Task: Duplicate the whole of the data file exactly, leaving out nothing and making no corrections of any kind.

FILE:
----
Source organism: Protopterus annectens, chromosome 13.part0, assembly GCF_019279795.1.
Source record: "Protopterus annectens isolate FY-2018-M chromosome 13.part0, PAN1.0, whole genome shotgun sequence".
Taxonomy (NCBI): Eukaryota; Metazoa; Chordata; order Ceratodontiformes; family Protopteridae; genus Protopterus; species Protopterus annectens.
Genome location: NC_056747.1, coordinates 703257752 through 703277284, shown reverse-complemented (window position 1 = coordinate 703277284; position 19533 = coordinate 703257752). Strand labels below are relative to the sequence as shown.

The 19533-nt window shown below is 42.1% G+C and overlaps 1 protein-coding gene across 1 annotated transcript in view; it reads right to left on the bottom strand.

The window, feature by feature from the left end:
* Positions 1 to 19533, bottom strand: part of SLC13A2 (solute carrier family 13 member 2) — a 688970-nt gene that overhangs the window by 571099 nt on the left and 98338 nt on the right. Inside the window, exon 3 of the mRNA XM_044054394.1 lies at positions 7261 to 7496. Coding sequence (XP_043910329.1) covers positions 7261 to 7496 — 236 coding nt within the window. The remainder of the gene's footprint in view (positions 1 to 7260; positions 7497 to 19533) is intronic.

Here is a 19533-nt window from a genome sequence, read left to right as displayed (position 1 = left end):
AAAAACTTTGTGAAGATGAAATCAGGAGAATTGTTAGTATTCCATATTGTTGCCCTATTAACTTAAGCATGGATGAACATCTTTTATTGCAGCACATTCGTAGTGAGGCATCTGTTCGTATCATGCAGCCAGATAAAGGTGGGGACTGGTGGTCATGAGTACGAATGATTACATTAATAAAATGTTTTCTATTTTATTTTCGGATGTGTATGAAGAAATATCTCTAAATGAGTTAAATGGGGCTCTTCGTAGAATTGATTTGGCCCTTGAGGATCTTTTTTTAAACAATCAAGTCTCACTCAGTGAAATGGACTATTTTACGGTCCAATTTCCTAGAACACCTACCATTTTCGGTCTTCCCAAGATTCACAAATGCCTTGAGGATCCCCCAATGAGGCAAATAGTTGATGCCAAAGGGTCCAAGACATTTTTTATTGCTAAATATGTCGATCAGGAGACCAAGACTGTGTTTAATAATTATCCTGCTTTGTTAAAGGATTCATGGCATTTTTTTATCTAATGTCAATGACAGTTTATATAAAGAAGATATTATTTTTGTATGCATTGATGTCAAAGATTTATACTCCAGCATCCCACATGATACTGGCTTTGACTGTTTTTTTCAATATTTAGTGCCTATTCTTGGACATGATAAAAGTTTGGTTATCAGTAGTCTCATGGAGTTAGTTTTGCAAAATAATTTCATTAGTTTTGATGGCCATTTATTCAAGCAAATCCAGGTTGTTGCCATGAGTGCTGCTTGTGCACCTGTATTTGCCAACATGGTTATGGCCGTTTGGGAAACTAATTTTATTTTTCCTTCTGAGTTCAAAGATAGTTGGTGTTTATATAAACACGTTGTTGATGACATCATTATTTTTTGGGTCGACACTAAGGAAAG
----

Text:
Source organism: Protopterus annectens, chromosome 13.part0, assembly GCF_019279795.1.
Source record: "Protopterus annectens isolate FY-2018-M chromosome 13.part0, PAN1.0, whole genome shotgun sequence".
Taxonomy (NCBI): Eukaryota; Metazoa; Chordata; order Ceratodontiformes; family Protopteridae; genus Protopterus; species Protopterus annectens.
Genome location: NC_056747.1, coordinates 703257752 through 703277284, shown reverse-complemented (window position 1 = coordinate 703277284; position 19533 = coordinate 703257752). Strand labels below are relative to the sequence as shown.

The 19533-nt window shown below is 42.1% G+C and overlaps 1 protein-coding gene across 1 annotated transcript in view; it reads right to left on the bottom strand.

The window, feature by feature from the left end:
* Positions 1 to 19533, bottom strand: part of SLC13A2 (solute carrier family 13 member 2) — a 688970-nt gene that overhangs the window by 571099 nt on the left and 98338 nt on the right. Inside the window, exon 3 of the mRNA XM_044054394.1 lies at positions 7261 to 7496. Coding sequence (XP_043910329.1) covers positions 7261 to 7496 — 236 coding nt within the window. The remainder of the gene's footprint in view (positions 1 to 7260; positions 7497 to 19533) is intronic.

Here is a 19533-nt window from a genome sequence, read left to right as displayed (position 1 = left end):
AAAAACTTTGTGAAGATGAAATCAGGAGAATTGTTAGTATTCCATATTGTTGCCCTATTAACTTAAGCATGGATGAACATCTTTTATTGCAGCACATTCGTAGTGAGGCATCTGTTCGTATCATGCAGCCAGATAAAGGTGGGGACTGGTGGTCATGAGTACGAATGATTACATTAATAAAATGTTTTCTATTTTATTTTCGGATGTGTATGAAGAAATATCTCTAAATGAGTTAAATGGGGCTCTTCGTAGAATTGATTTGGCCCTTGAGGATCTTTTTTTAAACAATCAAGTCTCACTCAGTGAAATGGACTATTTTACGGTCCAATTTCCTAGAACACCTACCATTTTCGGTCTTCCCAAGATTCACAAATGCCTTGAGGATCCCCCAATGAGGCAAATAGTTGATGCCAAAGGGTCCAAGACATTTTTTATTGCTAAATATGTCGATCAGGAGACCAAGACTGTGTTTAATAATTATCCTGCTTTGTTAAAGGATTCATGGCATTTTTTTATCTAATGTCAATGACAGTTTATATAAAGAAGATATTATTTTTGTATGCATTGATGTCAAAGATTTATACTCCAGCATCCCACATGATACTGGCTTTGACTGTTTTTTTCAATATTTAGTGCCTATTCTTGGACATGATAAAAGTTTGGTTATCAGTAGTCTCATGGAGTTAGTTTTGCAAAATAATTTCATTAGTTTTGATGGCCATTTATTCAAGCAAATCCAGGTTGTTGCCATGAGTGCTGCTTGTGCACCTGTATTTGCCAACATGGTTATGGCCGTTTGGGAAACTAATTTTATTTTTCCTTCTGAGTTCAAAGATAGTTGGTGTTTATATAAACACGTTGTTGATGACATCATTATTTTTTGGGTCGACACTAAGGAAAG